Plant 209

Citrus limon (L.) Osbeck (Rutaceae)



It is thought that the lemon originates from Southeast Asia. However, the Romans were cultivating it in Italy in the first century AD, as during excavations of Pompeii a fresco was found which depicts what looks very much like a lemon tree. Lemon cultivation initially was spread by the Arabs, into the Mediterranean, where cultivation continues today. In the late-fifteenth century, lemons arrived in the New World and today, lemon production continues to be economically important in countries such as Argentina and Mexico.

Lemons are particularly high in vitamin C and so have been used to cure and prevent scurvy, which was a problem, particularly amongst sailors, where supplies of fresh fruit and vegetables were in short supply. The cause of scurvy has been known since at least the fifteenth century, but it seems that this knowledge slipped in and out of use over the last 500 years. It was not until the late-eighteenth century that citrus juice was introduced as part of a sailor's diet. Today lemons are widely used in foods, polish, non-toxic pesticides, cosmetics and traditional medicine.

From the seventeenth century, orangeries became a popular feature in gardens of those wealthy people who wished to grow the latest fashionable garden plants such as citrus. The buildings were south facing with large windows, often with glass in the roof and were heated by fires or stoves, although the fumes from these often killed the plants.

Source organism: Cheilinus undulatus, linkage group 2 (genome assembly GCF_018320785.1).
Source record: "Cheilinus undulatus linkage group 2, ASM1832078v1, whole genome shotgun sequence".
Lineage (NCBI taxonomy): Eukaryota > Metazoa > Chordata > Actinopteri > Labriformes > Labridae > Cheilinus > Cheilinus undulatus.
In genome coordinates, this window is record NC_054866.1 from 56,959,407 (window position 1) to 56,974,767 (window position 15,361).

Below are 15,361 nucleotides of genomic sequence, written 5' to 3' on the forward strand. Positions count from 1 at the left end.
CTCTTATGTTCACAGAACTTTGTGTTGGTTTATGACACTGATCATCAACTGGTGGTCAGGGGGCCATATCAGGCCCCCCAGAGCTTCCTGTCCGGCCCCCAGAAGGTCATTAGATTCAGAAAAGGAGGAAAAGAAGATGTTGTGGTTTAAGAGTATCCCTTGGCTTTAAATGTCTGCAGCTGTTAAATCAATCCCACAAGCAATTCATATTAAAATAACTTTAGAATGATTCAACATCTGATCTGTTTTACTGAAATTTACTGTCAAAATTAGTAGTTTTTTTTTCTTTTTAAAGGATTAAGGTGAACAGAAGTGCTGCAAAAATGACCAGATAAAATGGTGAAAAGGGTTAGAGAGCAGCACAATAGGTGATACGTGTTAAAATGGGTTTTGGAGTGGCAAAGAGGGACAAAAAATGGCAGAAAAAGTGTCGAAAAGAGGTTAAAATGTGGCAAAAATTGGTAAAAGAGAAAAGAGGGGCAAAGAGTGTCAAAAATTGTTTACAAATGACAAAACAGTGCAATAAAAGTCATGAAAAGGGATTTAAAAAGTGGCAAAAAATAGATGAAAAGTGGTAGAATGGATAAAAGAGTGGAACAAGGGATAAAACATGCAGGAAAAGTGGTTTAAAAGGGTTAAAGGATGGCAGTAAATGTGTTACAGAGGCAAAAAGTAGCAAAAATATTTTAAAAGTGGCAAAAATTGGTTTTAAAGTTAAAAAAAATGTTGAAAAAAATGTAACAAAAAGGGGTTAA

Lemon trees can grow to over six metres tall, they have dark green, leathery leaves and produce, mainly in winter, beautifully-scented white flowers, backed with purple. The yellow, pointed fruits take four to twelve months to ripen and are usually harvested from late summer into winter.

Lemons have been growing in the Oxford Botanic Garden since at least 1676. A container-grown Citrus limon 'Lunario' currently grows in the Garden, together with other citrus plants. From late May, after the frosts, the citrus plants are moved to a bright spot out in the garden for the summer. They remain there, regularly watered and fed, during the summer until September, when they are moved back into the bright and airy Conservatory for the winter months. A lemon tree can tolerate temperatures to a few degrees above freezing if kept on the dry side, but is happier with a minimum of around 7-10 degrees Celsius. Pests such as scale insect and aphid can be a problem.

Further reading

Davidson A 2002. The Penguin companion to food. Penguin.

Harris SA 2015. What have plants ever done for us? Bodleian Library.

Lucinda Lachelin